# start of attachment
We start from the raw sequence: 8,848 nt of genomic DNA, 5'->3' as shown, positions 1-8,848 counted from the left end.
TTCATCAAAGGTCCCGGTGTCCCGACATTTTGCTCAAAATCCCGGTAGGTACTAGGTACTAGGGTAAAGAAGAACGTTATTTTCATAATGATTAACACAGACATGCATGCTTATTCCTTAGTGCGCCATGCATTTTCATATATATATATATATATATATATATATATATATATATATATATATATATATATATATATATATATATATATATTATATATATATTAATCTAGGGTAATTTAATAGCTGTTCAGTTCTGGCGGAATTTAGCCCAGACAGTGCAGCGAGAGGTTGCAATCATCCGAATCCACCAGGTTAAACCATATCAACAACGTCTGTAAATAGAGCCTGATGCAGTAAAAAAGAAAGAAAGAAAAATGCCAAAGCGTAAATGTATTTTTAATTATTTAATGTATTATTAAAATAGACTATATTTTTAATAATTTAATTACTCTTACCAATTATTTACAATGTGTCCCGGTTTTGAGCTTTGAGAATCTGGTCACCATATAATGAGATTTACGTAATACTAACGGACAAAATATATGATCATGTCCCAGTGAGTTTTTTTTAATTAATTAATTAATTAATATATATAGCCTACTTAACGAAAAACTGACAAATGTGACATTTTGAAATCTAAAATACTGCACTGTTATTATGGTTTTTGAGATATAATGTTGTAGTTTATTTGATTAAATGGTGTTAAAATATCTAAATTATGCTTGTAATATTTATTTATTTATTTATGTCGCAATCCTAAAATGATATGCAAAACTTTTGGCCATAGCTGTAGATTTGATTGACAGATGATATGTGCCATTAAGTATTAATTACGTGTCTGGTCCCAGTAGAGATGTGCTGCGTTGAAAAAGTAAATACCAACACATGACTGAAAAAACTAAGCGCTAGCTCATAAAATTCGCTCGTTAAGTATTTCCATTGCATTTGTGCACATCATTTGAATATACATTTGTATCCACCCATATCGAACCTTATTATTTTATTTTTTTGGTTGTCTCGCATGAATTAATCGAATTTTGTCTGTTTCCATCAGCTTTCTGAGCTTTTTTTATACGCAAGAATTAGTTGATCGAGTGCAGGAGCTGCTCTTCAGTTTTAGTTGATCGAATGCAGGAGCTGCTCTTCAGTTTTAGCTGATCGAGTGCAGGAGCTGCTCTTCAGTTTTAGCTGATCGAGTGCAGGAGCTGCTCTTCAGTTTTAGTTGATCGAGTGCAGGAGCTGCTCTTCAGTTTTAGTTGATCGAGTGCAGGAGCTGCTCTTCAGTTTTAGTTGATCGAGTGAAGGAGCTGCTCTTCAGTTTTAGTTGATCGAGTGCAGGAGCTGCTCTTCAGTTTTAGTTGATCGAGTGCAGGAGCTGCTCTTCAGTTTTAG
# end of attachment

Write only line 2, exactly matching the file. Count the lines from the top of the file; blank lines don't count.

TTCATCAAAGGTCCCGGTGTCCCGACATTTTGCTCAAAATCCCGGTAGGTACTAGGTACTAGGGTAAAGAAGAACGTTATTTTCATAATGATTAACACAGACATGCATGCTTATTCCTTAGTGCGCCATGCATTTTCATATATATATATATATATATATATATATATATATATATATATATATATATATATATATATATATATATATATATTATATATATATTAATCTAGGGTAATTTAATAGCTGTTCAGTTCTGGCGGAATTTAGCCCAGACAGTGCAGCGAGAGGTTGCAATCATCCGAATCCACCAGGTTAAACCATATCAACAACGTCTGTAAATAGAGCCTGATGCAGTAAAAAAGAAAGAAAGAAAAATGCCAAAGCGTAAATGTATTTTTAATTATTTAATGTATTATTAAAATAGACTATATTTTTAATAATTTAATTACTCTTACCAATTATTTACAATGTGTCCCGGTTTTGAGCTTTGAGAATCTGGTCACCATATAATGAGATTTACGTAATACTAACGGACAAAATATATGATCATGTCCCAGTGAGTTTTTTTTAATTAATTAATTAATTAATATATATAGCCTACTTAACGAAAAACTGACAAATGTGACATTTTGAAATCTAAAATACTGCACTGTTATTATGGTTTTTGAGATATAATGTTGTAGTTTATTTGATTAAATGGTGTTAAAATATCTAAATTATGCTTGTAATATTTATTTATTTATTTATGTCGCAATCCTAAAATGATATGCAAAACTTTTGGCCATAGCTGTAGATTTGATTGACAGATGATATGTGCCATTAAGTATTAATTACGTGTCTGGTCCCAGTAGAGATGTGCTGCGTTGAAAAAGTAAATACCAACACATGACTGAAAAAACTAAGCGCTAGCTCATAAAATTCGCTCGTTAAGTATTTCCATTGCATTTGTGCACATCATTTGAATATACATTTGTATCCACCCATATCGAACCTTATTATTTTATTTTTTTGGTTGTCTCGCATGAATTAATCGAATTTTGTCTGTTTCCATCAGCTTTCTGAGCTTTTTTTATACGCAAGAATTAGTTGATCGAGTGCAGGAGCTGCTCTTCAGTTTTAGTTGATCGAATGCAGGAGCTGCTCTTCAGTTTTAGCTGATCGAGTGCAGGAGCTGCTCTTCAGTTTTAGCTGATCGAGTGCAGGAGCTGCTCTTCAGTTTTAGTTGATCGAGTGCAGGAGCTGCTCTTCAGTTTTAGTTGATCGAGTGCAGGAGCTGCTCTTCAGTTTTAGTTGATCGAGTGAAGGAGCTGCTCTTCAGTTTTAGTTGATCGAGTGCAGGAGCTGCTCTTCAGTTTTAGTTGATCGAGTGCAGGAGCTGCTCTTCAGTTTTAG